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Thoughts on water ceremony and calabash

Anastasia brought her grandmother's calabash (maybe already her great-grandmother's) with me in 1999 after her wedding to Andreas and Maria's baptism had been celebrated in Cameroon.

The calabash should be given to me expressly with the indication that it is needed for the water ceremony. "When everyone is together and drinks water from it, then there is peace," Anastasia roughly explained to me what grandmother had said about it. I took this as a great vote of confidence from this grandmother and an absolutely essential task. (Anastasie later told me that her sisters did not fully agree that she was given the calabash. Perhaps they could not imagine that I would actually perform this ritual. Anastasia once told me that the Cameroonians believed that the Europeans - or the Germans? - have no traditions. Perhaps the grandmother gave her the calabash because she lives furthest away from home.)

The water ceremony is a ritual of a religious character without belonging to a specific religion. I liked that from the start, and it always seemed to fit well with our mixed family and table group. (Maybe this ritual is also part of a pre-Christian African religion? - also good!)

A ritual is a symbolic act. Only something based on a meaningful experience can become a symbol. What is the experience that underlies this ritual?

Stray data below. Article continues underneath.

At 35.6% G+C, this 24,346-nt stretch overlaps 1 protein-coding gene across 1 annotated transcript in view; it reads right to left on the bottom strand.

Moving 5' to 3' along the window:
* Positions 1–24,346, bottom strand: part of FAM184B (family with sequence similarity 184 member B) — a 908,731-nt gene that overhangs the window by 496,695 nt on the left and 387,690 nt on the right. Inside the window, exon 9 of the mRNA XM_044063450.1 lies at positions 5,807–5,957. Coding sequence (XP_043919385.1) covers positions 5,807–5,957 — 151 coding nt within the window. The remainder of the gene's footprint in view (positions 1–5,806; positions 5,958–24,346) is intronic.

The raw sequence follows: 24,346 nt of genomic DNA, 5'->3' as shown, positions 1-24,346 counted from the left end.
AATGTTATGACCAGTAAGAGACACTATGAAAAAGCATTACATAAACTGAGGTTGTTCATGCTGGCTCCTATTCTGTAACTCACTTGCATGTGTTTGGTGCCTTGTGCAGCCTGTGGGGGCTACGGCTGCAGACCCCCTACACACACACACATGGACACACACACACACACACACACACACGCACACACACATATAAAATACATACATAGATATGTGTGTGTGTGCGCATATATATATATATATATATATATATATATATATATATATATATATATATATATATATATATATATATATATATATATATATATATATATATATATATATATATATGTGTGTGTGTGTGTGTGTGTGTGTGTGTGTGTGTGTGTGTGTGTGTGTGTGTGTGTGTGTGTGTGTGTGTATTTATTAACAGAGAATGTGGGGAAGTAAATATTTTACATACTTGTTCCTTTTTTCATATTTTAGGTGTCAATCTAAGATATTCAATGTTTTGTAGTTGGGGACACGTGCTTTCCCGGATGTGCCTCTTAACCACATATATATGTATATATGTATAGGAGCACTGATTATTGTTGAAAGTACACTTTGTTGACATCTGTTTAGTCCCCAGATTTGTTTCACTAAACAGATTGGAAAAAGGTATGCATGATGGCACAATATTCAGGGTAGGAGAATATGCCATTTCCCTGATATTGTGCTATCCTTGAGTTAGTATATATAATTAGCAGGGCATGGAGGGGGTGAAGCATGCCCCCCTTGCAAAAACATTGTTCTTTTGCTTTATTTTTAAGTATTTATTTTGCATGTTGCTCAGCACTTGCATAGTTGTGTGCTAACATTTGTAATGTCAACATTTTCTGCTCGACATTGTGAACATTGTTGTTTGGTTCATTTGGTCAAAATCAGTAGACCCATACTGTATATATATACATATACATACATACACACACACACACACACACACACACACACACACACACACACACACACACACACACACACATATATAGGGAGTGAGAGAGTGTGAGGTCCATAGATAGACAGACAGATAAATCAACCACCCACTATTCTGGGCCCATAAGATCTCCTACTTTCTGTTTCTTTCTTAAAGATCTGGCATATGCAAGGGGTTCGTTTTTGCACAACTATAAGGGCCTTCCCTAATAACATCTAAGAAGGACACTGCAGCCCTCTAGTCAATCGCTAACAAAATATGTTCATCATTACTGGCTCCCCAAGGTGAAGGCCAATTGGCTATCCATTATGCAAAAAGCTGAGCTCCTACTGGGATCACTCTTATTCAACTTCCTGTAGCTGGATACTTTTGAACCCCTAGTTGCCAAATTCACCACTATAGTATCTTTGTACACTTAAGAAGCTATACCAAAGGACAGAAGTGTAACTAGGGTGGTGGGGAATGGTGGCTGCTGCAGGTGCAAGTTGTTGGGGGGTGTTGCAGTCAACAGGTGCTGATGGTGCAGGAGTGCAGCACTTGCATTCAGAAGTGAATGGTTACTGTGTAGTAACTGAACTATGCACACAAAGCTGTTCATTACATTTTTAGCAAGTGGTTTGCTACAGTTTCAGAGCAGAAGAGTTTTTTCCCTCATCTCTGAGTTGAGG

The water that is shared here represents the essentials of life that should be shared in order for peace to be possible. No human can survive without water. It is the foundations of life that are symbolically - symbolically - requested to be divided!

(Originally, however, water is also drawn, a process that can remind us of our creative abilities, which we need in order for everyone to succeed in a peaceful life.)

The words come together and share tell us that we are only human when we are with us. Peace is only possible when we have our neighbors in view and share what is essential. (For me this is also a core Christian statement.) But what is the "vital", the "necessary, z. B. for us who have everything ?! Our humanity and our creativity, our creative potential, are required for life to succeed!

The old calabash, which is given here as being important for the water ceremony - expresses that this ritual has long been -  "Always" - it was carried out that it is tradition: the grandmothers already had this vessel in their hands and it is a valuable antique and possibly reminds of an old religion .. - A water ceremony can also be carried out without this calabash, but with theirs Exercising in this traditional form we refer to the experiences, attitudes and the accumulated forces of our ancestors and thereby also appreciate them. With the ritual we express the hope that we can keep family peace and beyond that we can also contribute something to general peace, and we hope that this memory will also mean something to our children, to whom we pass this ceremony on with the calabash.

This ceremony is given into the hands of women and I think every woman should find the words that speak to her when it is carried out -  and the respective occasion - fit.

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